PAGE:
Esther knew she should move. All afternoon she had avoided him, but at that moment, she could not make her feet move. What has Felicity so fascinated? Is he telling her about Spain? Did he actually meet Wellington? What of his perilous journey? Longing to know kept her fixed in place even as her stubbornness urged her to move away before someone noticed she stared. Too late! Hythe glanced up, saw her, and smiled.

Hythe bowed over her hand and said, “Your friend has had quite an epic adventure.”

“Is that what he’s telling Felicity?” she asked with a haughty shake of her head.

Hythe’s lips twitched, and she felt her cheeks heat. When he offered his arm, panic set in. Does he mean to walk me back to his sisters? Adam is there, the wretch!

Hythe followed the direction of her eyes. “Shall we take a turn about the room, Miss Baumann?” he asked. When she laid a shaking hand on his and nodded, he patted her it with his gloved one, changed the topic of conversation to riding mishaps at the hunt, and soon had her laughing.

An hour later, Esther, relieved to have passed the afternoon without being cornered, she felt composed and less shaken. If Mr. Halevy wishes to speak with me, I’ll permit it. It is foolish to allow him to discomfort me. I’ll be all that is cool and in control.

When she spied him across the room speaking with one of the Duke of Ashbury’s daughters, he looked at her across the expanse of room and smiled with such sweetness that her heart skipped two beats.


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The Duke of Danby is at it again!

If our readers don’t know about the Duke of Danby, the Teatime Tattler is happy to enlighten you.

It all started during the Christmas of 1812, when he decided to be more proactive (read: interfering) in the lives of his grandchildren. In his opinion, the lot of them were not doing their duty and his patience had grown thin. Thus, His Grace summoned each of his grandchildren from near and far, to attend him at Christmas in Yorkshire. His gift that year? A Special License for each one of them, though some did avoid the parson’s noose during the holiday. Still, Danby managed to marry off ten of his grandchildren within a fortnight, which is rather impressive, if you ask me.

After that, the duke quieted a bit, interfering only on occasion until last Christmas, when he turned his attention to his great-nephews and nieces with a whole new set of Special Licenses and matchmaking schemes. Once again, His Grace was quite successful in seeing a number of them settled.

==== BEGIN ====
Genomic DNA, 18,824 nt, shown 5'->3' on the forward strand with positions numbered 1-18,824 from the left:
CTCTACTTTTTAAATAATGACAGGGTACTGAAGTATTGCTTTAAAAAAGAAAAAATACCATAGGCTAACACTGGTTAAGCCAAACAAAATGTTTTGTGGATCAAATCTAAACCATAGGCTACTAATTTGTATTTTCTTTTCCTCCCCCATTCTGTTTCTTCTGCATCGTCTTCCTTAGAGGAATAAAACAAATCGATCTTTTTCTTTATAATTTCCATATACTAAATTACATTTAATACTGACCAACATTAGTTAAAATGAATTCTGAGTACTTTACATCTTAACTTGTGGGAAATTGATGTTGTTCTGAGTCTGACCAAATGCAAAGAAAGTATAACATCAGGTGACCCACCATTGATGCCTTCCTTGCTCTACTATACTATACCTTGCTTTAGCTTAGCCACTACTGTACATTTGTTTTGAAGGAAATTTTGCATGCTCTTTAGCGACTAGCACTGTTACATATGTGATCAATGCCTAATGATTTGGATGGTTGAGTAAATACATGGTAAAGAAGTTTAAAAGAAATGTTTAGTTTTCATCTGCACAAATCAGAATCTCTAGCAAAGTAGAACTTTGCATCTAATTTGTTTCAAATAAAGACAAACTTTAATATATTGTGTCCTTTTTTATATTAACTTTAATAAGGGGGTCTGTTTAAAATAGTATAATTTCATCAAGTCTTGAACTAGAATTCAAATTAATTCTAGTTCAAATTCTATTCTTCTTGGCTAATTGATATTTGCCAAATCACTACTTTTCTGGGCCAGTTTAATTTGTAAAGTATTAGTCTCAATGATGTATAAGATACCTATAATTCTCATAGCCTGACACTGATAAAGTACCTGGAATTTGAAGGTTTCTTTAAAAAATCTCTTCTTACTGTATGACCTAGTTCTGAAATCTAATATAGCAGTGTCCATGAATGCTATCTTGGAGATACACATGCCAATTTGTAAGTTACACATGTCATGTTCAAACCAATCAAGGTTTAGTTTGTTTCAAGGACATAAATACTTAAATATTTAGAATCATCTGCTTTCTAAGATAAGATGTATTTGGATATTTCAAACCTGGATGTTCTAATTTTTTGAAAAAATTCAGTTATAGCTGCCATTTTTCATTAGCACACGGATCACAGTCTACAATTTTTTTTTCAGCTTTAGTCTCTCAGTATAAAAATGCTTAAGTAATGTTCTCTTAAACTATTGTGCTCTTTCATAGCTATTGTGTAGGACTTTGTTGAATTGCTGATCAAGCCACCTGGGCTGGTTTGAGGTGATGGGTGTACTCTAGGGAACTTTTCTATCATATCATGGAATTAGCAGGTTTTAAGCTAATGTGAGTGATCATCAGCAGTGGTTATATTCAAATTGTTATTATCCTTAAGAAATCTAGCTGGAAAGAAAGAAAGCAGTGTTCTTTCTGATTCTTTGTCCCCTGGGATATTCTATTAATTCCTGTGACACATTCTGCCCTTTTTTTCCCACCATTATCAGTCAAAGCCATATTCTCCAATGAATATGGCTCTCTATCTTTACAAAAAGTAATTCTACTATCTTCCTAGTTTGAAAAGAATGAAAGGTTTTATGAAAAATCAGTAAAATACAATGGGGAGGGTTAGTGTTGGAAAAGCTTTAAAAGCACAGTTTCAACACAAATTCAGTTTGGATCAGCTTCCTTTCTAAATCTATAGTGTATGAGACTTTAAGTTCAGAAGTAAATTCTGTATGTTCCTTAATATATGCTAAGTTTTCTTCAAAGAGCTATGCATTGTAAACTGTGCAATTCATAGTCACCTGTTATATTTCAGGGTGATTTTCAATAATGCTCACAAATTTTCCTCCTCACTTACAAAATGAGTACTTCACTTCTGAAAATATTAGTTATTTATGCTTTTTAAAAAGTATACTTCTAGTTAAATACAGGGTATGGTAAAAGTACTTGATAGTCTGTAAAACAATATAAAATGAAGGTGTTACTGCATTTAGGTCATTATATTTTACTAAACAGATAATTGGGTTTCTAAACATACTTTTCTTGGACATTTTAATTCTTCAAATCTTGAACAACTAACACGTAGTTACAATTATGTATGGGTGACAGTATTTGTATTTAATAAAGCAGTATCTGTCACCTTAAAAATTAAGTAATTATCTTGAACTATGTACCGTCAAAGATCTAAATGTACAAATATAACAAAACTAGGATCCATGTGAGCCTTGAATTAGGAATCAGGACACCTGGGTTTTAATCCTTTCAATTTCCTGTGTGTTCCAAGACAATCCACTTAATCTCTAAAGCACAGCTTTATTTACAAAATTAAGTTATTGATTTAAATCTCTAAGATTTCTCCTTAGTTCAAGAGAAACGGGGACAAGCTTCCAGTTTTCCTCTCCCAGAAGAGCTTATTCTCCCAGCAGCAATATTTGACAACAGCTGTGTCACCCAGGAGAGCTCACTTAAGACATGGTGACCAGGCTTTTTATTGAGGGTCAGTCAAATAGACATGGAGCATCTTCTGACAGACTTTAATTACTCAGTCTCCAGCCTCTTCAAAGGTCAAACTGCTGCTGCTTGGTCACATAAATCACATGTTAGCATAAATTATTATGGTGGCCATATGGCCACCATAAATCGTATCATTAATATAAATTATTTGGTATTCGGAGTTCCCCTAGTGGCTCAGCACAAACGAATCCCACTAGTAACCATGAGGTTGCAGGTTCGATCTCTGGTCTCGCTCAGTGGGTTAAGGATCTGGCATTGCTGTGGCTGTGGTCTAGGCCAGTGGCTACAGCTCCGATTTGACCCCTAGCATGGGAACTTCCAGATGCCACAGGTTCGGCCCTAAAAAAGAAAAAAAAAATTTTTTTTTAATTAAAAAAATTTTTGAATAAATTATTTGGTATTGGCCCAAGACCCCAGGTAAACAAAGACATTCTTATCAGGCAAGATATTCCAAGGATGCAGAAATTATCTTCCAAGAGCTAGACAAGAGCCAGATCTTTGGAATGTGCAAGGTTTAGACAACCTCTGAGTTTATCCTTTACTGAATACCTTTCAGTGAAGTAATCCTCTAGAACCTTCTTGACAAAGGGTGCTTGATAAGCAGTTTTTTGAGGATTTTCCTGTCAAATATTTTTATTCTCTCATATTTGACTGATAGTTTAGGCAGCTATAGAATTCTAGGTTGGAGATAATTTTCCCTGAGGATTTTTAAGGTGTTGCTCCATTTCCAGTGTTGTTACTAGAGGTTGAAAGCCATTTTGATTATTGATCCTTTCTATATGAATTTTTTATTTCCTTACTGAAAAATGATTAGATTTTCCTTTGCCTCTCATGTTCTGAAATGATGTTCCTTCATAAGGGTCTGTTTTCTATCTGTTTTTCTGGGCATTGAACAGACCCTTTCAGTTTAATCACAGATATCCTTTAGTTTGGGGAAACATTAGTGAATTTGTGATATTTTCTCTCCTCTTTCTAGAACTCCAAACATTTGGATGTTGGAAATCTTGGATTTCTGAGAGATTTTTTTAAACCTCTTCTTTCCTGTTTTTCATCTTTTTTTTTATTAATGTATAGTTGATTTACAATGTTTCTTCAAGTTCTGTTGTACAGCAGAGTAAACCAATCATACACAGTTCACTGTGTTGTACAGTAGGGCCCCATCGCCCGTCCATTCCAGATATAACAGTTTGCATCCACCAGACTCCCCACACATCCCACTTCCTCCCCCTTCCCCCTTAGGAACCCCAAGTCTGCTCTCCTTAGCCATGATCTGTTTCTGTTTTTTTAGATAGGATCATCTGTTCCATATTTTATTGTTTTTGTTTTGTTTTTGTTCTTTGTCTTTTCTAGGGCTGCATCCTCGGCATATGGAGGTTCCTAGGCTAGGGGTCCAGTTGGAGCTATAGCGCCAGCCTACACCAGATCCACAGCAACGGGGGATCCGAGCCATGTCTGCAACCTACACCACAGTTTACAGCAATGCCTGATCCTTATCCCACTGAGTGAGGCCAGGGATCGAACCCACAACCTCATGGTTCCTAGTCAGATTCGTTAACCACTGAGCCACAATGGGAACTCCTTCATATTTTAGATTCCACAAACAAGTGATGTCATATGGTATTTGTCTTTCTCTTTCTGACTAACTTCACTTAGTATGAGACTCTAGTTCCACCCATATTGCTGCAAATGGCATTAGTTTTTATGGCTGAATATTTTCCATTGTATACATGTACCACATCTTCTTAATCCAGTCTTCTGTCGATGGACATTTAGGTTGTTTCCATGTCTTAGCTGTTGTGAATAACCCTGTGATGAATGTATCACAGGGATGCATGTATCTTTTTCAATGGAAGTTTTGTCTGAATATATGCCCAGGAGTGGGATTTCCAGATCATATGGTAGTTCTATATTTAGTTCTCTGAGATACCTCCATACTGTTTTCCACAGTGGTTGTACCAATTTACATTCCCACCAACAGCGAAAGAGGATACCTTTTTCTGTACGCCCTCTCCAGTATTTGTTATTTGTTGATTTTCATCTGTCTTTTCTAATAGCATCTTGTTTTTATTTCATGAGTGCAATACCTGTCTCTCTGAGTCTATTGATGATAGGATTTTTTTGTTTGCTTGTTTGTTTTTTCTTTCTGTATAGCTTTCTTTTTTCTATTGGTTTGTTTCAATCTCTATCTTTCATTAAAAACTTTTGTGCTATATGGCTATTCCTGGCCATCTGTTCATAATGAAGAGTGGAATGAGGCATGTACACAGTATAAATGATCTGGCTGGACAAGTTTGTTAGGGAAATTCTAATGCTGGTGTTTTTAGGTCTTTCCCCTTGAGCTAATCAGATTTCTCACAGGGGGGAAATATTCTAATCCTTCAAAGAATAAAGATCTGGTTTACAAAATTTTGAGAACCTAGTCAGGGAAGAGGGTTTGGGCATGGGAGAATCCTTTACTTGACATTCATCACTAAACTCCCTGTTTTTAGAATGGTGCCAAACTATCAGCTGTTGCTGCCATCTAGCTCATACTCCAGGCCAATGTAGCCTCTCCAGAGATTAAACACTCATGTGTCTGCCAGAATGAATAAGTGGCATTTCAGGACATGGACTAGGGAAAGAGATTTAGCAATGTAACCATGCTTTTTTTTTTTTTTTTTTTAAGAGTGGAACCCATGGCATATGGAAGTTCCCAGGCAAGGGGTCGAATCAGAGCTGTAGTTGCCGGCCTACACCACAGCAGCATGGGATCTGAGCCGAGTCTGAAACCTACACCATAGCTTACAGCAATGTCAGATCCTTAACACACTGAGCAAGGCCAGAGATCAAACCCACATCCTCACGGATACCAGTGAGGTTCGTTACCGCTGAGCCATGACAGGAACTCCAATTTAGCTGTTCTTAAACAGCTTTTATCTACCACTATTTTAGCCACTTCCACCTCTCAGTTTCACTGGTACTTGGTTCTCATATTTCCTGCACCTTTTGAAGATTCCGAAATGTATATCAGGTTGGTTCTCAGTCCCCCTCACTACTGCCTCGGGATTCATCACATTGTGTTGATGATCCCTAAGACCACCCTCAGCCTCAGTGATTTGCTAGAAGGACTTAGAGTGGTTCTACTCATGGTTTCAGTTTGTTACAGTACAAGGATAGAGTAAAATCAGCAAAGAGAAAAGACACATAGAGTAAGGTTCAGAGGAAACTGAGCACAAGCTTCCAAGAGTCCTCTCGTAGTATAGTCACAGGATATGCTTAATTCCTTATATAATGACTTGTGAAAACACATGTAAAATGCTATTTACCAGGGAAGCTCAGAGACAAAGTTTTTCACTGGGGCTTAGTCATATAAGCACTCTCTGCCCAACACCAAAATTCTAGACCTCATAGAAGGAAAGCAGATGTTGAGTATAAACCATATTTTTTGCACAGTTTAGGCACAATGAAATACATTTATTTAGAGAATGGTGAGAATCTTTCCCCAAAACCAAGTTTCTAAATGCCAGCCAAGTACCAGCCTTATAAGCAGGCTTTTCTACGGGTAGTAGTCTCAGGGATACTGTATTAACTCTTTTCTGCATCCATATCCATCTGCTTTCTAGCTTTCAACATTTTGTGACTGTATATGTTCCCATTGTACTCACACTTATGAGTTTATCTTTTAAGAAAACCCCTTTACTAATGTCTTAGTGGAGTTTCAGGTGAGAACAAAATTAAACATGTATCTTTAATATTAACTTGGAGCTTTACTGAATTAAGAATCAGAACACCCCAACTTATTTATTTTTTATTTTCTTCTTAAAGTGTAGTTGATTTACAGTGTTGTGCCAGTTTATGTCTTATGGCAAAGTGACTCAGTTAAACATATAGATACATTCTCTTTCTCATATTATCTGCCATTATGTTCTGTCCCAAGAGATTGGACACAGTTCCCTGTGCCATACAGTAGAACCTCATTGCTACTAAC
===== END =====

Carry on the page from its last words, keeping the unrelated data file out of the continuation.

Those who survived without being leg-shackled breathed a sigh of relief as Twelfth Night came to a close and began making plans to enjoy the coming season, assuming Danby would leave them in peace until the following holiday.

One should never assume anything where the Duke of Danby is concerned.

As luck would have it, Danby is NOT saving his matchmaking for Christmas and fully intends to see several of his great-nieces and nephews married before the season is done.

You can find these new stories in the Regency Romance Collection – the four books of When the Duke Comes to Town with twelve brand new novellas with the scheming and matchmaking of the Duke of Danby.


Jane Charles – Ruined By a Lady

There is nothing Samuel Storm wants more than to leave London behind him and return to his plantation in Barbados, until he sees a portrait come to life. At least he’s fairly certain the girl across St. Paul’s is the same one depicted in the scandalous painting he owns back in the Caribbean. But how can he be sure? And why would a lady pose for such a painting?

Lady Jillian Simpson has made many mistakes in her life, but the worst was falling for an artist who took advantage of her trust. She is fairly certain her father has found and destroyed all of the paintings, all but one, at least until she encounters the dashing Mr. Storm and learns another exists. But after everything she’s experienced, how can she ever trust him with her secret or her heart?

Rose Gordon – The Wooing Game

The first meeting for James, Earl of Wynn and Miss Charlotte Cavanaugh was not so spectacular. Come to think of it, neither was the second which led to a hasty marriage followed by three years of speculation as to why the two were never seen in the same room. But that’s all about to change…

When an anonymous letter of admiration—and scandalous invitation—arrives for Charlotte, James realizes this might be his chance to start over, and thus begins The Wooing Game.

Samantha Grace – One Less Lonely Earl